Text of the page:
Eating in Anatolia

Connor Yeck

Like two old generals, roasted pigeon
and minced lamb cannot help but howl
at the thought of a girl from Thessaloniki
sitting next to a boy from Ankara.
They watch from porcelain hills, waist-coats
of garlic rippling on char-slicked shoulders,
and mumble a tantrum at the horror spread
upon the table below. Olives, soaked in lemon
and mint, are cushioned without mercy against
honey-burnt figs. Pine nuts, soft with oil,
are flattened by a beached aubergine that is split
open like a whale to reveal feta, heart-red currants,
and limp onions that burst in streamer bands.
Chickpeas, lentils, swollen shrimp in cracked-
cumin breastplates, all tangle beneath shoals
of steam. Somewhere, in the clutter, a heaped
sugar-flaked dish is set: half baklava, half loukoum,
a nightmare with sweet almonds that bulge
like tombstones beneath sesame crust.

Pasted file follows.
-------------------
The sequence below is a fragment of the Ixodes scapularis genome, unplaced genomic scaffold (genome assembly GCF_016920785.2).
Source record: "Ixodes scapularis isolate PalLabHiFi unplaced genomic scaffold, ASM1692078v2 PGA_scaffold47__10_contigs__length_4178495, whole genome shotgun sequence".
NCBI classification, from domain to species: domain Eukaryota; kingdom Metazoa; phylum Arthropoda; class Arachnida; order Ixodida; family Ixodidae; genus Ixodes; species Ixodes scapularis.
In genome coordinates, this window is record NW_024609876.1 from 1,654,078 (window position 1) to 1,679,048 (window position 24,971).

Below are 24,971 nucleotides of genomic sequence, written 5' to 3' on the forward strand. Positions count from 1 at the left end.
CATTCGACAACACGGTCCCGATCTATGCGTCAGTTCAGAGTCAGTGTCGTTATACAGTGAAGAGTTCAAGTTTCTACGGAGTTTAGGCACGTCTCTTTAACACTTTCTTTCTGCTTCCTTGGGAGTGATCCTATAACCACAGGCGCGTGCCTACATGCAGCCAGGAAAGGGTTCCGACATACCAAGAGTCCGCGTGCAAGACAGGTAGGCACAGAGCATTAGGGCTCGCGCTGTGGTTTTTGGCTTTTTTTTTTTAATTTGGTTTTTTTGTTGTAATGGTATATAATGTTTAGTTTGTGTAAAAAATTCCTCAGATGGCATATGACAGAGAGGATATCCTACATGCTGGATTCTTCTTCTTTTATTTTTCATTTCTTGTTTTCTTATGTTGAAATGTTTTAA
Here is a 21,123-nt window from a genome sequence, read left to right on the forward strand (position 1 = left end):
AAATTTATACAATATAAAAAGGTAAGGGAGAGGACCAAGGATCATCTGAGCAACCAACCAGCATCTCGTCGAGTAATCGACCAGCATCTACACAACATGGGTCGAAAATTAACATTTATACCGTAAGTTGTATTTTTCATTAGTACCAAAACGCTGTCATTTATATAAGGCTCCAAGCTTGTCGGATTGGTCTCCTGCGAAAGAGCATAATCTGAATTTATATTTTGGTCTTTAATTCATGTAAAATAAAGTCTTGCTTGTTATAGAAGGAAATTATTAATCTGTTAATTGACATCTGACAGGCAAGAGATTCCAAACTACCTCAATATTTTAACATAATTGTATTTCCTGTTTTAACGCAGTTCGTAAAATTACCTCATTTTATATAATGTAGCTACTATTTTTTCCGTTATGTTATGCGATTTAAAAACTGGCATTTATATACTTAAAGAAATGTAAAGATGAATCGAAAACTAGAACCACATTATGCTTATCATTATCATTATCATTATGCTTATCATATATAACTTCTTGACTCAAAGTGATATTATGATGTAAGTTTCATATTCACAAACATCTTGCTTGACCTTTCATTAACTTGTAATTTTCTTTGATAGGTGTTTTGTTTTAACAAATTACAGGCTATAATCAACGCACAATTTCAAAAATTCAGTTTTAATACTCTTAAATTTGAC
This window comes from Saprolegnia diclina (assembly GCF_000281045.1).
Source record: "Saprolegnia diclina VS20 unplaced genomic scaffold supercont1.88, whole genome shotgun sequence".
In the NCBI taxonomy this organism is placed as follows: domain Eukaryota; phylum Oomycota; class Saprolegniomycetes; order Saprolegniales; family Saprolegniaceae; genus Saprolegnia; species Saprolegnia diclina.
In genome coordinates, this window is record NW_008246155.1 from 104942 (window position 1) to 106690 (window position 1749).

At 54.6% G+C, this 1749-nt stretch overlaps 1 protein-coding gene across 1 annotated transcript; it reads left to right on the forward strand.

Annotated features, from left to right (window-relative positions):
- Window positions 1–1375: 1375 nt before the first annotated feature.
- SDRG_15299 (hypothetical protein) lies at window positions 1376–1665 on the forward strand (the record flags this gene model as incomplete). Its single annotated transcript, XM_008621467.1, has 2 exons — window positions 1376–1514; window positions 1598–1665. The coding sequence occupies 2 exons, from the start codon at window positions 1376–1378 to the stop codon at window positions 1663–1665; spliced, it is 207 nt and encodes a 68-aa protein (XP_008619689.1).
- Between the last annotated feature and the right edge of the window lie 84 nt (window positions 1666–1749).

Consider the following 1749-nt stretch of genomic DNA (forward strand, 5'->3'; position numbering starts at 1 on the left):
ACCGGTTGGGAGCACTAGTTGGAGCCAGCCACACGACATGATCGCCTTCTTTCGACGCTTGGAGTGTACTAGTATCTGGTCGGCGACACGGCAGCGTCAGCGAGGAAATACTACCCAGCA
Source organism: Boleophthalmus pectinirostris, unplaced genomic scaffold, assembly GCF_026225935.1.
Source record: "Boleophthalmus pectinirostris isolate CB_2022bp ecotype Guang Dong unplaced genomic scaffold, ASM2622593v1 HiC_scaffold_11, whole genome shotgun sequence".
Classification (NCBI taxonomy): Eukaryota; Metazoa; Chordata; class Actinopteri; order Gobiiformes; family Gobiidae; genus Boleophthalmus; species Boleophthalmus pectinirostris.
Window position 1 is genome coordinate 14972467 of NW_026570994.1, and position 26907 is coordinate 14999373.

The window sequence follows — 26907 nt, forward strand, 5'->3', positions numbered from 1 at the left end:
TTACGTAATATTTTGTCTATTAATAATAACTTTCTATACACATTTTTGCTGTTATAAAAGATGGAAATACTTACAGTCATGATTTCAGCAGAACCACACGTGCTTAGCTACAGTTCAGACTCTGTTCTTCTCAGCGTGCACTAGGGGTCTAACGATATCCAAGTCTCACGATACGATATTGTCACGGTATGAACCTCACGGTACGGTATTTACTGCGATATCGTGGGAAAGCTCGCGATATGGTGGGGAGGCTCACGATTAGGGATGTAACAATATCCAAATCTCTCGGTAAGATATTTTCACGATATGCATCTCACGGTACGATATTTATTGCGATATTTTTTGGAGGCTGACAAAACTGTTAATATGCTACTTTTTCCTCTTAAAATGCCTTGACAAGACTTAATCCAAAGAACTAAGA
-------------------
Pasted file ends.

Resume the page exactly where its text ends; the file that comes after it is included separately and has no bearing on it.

This is the end, the hilltop patriots shout:
careless mingling, traitorous proximity.
Think of what they did to your mother’s mother!

Do you remember when the Greeks were at Smyrna? cries one.
Do you remember Turk boots on Christian necks? wails the other.

But the forms around the table cannot hear.
A braceleted hand pours Frankish whiskey,
rough thumbs unwrap glinting forks. No one
thinks of a time when Alexander reached the edge
of the world, or the year a sultan knocked on
the gates at Vienna. Worn knives come down,
and old ideas think themselves martyrs as they
are diced, smothered, and well-forgotten.

From the Red Cedar Review, issue 49. For more information on this author at the time of this publication, and other online issues of this publication go to:

Connor Yeck

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